And so I’m left with no choice but to vanquish him by applying the Emelie Principle: Am I injured? Am I sick? Do I have pain? And I think of why I’m out here. Sometimes we get so caught up in the training, the discipline, the numbers, and the splits that we forget how we got here in the first place. I love the mountains—I came here by way of formative childhood experiences in the outdoors; I came here seeking solitude and opportunities to soak in nature’s splendor. Often on a trail run, I’m stopped dead in my tracks—something catches my eye—the expansive view, the delicate feathers of the rime ice, the greening bark of striped maple as spring draws near. I’m incredibly grateful for this freedom to run uninhibited in the hills, for the opportunity to be overwhelmed by the mountains, the crags, the evening light. As Edward Abbey wrote, “There are some places so beautiful they can make a grown man break down and weep.”
This is why we run in the mountains. This is why I run.
Upping the ante
But what about the times when we’re sick? When the answer to one of Emelie’s questions is, “yes?” As runners, we’ve been taught to listen to our bodies—to pay close attention to our breath, our heart rate, that nagging strain on a particular joint. Yet at the same time—we’re runners! We’ve trained to push through pain; we’re disciplined about getting out there whatever the weather, whatever our mood. We’ve got training plans and mileage goals and races penned into our calendars six months in advance! We sacrifice time with friends and family. We sacrifice sleep. We forgo cheese so we can train and reach our goals. We even make twisted jokes about overcoming our weaknesses. My favorite was recently relayed to me third hand, “if you’re not seeing stars, you’re not training hard enough!” And while we laugh at this ridiculous notion, deep down, it resonates a bit, doesn’t it?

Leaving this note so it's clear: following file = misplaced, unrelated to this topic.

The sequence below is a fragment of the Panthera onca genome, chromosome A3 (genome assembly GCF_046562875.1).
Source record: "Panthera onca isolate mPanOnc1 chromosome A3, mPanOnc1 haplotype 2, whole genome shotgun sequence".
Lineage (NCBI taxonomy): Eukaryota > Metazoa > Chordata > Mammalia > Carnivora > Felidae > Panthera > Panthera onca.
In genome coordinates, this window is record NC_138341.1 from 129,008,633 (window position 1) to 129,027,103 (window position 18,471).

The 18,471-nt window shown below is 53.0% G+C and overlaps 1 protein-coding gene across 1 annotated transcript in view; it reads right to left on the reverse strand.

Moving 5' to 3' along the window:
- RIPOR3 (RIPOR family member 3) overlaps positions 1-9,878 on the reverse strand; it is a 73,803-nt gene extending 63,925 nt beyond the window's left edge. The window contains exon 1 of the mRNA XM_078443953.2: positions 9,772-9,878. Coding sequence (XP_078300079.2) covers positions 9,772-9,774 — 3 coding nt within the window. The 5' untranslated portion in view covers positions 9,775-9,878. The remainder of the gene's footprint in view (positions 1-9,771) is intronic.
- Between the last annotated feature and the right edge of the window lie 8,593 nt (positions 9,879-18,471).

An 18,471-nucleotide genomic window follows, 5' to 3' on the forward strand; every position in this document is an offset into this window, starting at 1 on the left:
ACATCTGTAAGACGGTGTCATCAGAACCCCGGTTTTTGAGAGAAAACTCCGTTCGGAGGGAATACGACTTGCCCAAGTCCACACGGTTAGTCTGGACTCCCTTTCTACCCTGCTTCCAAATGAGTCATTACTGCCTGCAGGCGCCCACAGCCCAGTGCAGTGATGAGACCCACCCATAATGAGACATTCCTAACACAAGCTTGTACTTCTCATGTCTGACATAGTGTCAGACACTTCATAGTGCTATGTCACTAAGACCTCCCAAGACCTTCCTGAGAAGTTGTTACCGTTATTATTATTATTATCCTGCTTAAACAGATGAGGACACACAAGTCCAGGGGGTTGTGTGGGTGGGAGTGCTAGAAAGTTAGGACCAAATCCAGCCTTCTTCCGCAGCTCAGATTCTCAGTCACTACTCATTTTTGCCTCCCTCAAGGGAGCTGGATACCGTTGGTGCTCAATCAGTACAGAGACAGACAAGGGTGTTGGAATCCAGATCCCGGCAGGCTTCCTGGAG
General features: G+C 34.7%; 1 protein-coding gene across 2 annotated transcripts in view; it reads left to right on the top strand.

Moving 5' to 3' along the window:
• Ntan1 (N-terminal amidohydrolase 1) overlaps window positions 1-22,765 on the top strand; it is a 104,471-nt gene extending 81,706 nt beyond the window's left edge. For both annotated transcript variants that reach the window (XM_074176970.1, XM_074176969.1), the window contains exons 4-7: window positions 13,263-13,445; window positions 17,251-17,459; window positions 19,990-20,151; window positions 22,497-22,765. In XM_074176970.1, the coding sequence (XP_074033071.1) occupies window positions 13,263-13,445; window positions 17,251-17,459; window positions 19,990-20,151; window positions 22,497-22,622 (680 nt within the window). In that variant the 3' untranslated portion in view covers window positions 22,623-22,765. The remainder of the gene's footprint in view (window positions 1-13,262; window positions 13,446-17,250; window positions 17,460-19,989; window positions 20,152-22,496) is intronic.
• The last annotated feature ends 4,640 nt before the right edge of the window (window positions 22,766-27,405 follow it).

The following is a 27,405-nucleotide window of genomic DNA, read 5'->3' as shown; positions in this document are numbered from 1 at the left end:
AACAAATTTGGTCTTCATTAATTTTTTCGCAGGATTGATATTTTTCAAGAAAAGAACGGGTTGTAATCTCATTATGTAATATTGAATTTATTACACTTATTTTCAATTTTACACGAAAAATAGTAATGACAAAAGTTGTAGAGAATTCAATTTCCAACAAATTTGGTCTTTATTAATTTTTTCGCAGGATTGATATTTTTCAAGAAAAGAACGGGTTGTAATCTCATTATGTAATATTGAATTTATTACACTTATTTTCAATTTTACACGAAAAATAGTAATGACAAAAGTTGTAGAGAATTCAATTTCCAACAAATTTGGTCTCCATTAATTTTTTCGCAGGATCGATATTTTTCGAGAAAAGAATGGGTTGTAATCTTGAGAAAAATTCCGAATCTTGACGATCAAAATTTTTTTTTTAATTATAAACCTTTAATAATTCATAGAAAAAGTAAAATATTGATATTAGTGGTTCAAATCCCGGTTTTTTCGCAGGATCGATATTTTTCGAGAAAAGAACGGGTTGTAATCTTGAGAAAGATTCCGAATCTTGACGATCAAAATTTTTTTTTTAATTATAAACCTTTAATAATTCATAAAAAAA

This is the runner’s psyche. We’re a stubborn bunch, and I, personally, am aware of my inability to question whether I should be training and am conscious of my utter incompetence at taking care of myself.
A race only ups the ante. Inevitably, we’re going to get sick before a race. Maybe it’s the latest flu epidemic sweeping through your office or the plane ride that was to bring you to the start line. For me, it was the week when it seemed all my friends’ kids were sick, and in their infinite sweetness would offer me snacks with the same fingers that were just unclogging what the tissues couldn’t. I’m not squeamish, nor am I one to use antibacterial anything, but the compulsive, goal-oriented runner in me wanted to spray the kids down and climb into my personal climate-controlled Tyvek suit.